MozillaZine

Links Toolbar Landed

Wednesday October 3rd, 2001

Gervase Markham writes: "The Links Toolbar from bug 87428 has finally landed, bringing us ever-closer to full support for HTML 2.0. You'll see it in this morning's builds. The auto-show is still in development over in bug 102832. Good places to try it out are Bugzilla buglists, the W3C, htmlhelp.com and many machine-generated manuals or documents, such as the GNU Make manual."


#24 Future Netscape Versions

by AlexBishop <alex@mozillazine.org>

Thursday October 4th, 2001 3:37 AM

You are replying to this message

MozillaNews, you know, the other Mozilla news site (no, not MozillaQuest, that's a Mozilla fiction site) has an article <http://www.mozillanews.org/index.php3?article=12> from jesus x about Netscape's browser plans. Much of the article is speculation but it sounds plausible.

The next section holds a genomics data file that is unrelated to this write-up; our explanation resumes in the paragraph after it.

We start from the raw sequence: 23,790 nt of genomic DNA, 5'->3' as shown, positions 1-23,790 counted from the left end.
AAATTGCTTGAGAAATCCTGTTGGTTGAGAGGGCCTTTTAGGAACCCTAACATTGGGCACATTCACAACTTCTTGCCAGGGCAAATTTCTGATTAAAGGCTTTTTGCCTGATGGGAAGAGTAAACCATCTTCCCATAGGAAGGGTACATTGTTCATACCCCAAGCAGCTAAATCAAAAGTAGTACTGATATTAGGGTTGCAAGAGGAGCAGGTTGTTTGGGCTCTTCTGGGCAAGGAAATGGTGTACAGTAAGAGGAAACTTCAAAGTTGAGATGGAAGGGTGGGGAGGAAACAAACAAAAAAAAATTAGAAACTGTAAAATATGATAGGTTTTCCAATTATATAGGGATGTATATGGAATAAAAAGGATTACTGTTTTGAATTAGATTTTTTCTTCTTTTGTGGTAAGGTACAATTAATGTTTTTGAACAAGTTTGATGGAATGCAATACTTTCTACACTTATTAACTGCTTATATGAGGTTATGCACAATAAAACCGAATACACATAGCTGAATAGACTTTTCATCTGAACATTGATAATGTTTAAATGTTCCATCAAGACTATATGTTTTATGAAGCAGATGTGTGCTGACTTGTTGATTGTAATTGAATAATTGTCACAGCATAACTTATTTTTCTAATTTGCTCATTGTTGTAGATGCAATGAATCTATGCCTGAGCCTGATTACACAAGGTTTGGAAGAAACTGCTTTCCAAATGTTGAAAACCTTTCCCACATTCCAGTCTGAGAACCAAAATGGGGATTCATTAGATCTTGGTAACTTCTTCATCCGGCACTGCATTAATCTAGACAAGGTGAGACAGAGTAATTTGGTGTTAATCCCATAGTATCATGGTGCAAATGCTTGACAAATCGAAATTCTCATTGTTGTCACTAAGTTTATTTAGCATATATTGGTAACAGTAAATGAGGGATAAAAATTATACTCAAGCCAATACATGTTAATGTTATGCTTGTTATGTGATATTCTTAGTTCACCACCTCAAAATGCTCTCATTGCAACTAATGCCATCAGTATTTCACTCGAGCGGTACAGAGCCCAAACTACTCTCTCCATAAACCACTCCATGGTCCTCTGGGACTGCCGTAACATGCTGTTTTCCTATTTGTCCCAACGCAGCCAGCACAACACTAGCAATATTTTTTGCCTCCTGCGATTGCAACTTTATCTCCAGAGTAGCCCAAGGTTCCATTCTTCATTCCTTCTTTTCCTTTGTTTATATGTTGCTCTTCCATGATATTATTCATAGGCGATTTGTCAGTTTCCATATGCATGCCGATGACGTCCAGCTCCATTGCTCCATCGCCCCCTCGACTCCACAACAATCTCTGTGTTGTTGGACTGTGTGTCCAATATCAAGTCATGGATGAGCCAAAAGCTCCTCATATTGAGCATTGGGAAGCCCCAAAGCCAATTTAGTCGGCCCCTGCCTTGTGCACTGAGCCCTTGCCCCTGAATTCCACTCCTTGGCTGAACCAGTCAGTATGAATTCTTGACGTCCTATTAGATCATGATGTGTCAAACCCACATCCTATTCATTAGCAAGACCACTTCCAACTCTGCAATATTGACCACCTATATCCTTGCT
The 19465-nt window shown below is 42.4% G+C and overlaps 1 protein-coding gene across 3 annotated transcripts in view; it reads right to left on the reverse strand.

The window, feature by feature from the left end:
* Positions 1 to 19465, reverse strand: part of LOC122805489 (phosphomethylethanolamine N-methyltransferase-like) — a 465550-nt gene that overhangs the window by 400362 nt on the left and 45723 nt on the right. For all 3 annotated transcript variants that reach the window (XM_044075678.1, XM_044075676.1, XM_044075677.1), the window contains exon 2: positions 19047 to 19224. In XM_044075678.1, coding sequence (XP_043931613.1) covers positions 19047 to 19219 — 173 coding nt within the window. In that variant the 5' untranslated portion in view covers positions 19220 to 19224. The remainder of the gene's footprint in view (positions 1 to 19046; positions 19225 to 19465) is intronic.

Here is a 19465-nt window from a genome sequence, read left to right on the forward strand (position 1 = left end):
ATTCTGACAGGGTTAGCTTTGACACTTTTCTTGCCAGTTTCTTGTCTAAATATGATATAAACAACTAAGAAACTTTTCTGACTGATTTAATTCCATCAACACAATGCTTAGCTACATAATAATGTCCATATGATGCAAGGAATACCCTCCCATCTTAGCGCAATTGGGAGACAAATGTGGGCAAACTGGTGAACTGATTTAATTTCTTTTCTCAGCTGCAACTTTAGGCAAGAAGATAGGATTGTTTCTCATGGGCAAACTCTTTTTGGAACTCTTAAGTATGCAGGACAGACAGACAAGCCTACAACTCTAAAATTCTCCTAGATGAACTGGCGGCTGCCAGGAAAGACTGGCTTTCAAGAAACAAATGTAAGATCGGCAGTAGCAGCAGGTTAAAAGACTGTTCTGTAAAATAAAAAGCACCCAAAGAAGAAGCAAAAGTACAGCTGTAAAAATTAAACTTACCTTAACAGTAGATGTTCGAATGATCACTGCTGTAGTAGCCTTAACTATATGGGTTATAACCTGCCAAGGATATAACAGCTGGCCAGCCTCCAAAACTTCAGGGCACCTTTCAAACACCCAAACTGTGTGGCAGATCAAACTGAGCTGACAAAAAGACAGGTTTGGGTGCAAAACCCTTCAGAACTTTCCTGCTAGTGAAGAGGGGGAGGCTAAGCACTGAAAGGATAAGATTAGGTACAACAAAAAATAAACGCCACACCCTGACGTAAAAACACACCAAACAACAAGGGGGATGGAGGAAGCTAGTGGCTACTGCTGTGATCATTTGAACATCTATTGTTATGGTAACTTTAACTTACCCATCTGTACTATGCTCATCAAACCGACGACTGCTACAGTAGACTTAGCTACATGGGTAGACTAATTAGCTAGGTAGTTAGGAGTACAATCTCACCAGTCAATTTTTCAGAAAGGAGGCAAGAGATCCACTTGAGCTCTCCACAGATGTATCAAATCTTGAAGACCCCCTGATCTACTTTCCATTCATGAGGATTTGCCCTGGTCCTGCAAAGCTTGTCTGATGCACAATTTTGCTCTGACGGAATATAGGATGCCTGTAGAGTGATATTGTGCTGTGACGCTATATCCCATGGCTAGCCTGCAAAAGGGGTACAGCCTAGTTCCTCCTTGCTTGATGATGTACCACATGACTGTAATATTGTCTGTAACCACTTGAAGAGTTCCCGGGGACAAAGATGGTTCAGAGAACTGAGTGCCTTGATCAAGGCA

We all know by now that Netscape took over the 0.9.4 branch to make eMojo, which until recently I belived was going to be the enterprise version of 6.1 (the original 6.1 was codenamed Mojo). Either I was wrong or Netscape's changed plans because recent references to Netscape 6.2 have appeared in Bugzilla. The article gives convincing evidence that 6.2 will be the next release and that there will be standard and enterprise versions of it. Compared to the improvements between 6.01 and 6.1, 6.2 will be less of an upgrade which makes me question why they don't just call it 6.11 or something.

The article goes on to mention MachV, the next release after eMojo. It seems that it will be based on Mozilla 1.0 (but I remember a time when 6.0 was going to be based on 1.0) and the working title is Netscape 6.5. If you want to know more, do a search for "machv" on mozilla.org - it will bring up some interesting specs.

The article suggests that Netscape will be concentrating on corporate users. It's not the first time they've done this: 4.x was very business-orientated (at least in the initial releases before they pulled Calendar and other stuff no-one used - NetCaster, anyone?). This is probably wise as corporate users want things like LDAP and IMAP support which Netscape has traditionally been strong on (Outlook Express can provide those things too but its security leaves something to be desired).

Alex